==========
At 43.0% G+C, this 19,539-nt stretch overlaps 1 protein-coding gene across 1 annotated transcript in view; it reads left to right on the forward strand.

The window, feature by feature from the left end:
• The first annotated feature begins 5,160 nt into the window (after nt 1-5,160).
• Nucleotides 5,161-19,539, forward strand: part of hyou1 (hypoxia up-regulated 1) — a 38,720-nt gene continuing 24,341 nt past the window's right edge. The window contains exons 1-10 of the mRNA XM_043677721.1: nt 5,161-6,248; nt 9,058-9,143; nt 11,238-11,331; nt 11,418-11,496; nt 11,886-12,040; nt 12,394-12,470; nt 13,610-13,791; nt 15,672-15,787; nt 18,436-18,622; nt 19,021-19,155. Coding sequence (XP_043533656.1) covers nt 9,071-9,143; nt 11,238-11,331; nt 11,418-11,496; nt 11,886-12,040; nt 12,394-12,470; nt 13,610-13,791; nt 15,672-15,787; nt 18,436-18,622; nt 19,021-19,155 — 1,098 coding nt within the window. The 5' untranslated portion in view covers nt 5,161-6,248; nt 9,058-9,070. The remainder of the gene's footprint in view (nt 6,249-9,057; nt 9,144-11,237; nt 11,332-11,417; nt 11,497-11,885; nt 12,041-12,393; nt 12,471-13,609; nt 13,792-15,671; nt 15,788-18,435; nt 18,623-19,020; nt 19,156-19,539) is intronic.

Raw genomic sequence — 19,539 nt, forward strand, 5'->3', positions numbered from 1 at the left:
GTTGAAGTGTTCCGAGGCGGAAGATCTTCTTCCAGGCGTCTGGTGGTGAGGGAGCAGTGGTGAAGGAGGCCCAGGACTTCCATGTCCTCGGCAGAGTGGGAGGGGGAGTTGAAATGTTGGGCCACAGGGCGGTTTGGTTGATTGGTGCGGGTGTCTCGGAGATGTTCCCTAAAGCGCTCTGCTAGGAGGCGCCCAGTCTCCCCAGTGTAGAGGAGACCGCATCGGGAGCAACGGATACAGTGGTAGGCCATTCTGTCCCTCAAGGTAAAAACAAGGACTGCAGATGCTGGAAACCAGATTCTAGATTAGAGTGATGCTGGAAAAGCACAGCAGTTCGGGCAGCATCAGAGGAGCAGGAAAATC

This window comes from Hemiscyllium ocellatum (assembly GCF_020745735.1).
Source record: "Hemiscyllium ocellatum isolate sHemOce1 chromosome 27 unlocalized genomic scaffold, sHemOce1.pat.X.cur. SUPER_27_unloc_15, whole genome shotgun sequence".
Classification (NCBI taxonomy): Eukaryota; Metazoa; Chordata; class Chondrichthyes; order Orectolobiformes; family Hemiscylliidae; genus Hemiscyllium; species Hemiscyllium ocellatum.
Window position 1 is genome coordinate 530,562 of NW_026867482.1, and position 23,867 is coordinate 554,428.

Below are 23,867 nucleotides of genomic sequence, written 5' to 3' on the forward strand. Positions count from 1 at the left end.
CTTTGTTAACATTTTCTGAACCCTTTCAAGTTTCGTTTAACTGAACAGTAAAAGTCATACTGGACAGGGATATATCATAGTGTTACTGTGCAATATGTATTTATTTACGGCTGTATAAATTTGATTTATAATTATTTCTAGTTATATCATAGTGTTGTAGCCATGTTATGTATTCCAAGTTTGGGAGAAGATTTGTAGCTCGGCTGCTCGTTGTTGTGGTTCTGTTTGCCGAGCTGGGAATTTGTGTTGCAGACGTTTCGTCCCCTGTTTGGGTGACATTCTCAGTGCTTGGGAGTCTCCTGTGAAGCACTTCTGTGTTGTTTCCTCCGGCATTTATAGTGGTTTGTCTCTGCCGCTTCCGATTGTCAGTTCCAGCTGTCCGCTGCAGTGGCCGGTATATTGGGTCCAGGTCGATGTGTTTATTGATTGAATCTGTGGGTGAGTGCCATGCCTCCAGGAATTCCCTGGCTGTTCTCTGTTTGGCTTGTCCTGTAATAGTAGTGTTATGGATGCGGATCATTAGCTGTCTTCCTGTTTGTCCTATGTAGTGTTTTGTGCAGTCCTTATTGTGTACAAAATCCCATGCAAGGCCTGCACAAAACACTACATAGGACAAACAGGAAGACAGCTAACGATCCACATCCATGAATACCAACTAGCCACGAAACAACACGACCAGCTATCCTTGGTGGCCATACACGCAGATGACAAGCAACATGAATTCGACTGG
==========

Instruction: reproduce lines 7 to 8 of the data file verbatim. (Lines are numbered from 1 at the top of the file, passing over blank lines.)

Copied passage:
This window comes from Hemiscyllium ocellatum (assembly GCF_020745735.1).
Source record: "Hemiscyllium ocellatum isolate sHemOce1 chromosome 27 unlocalized genomic scaffold, sHemOce1.pat.X.cur. SUPER_27_unloc_15, whole genome shotgun sequence".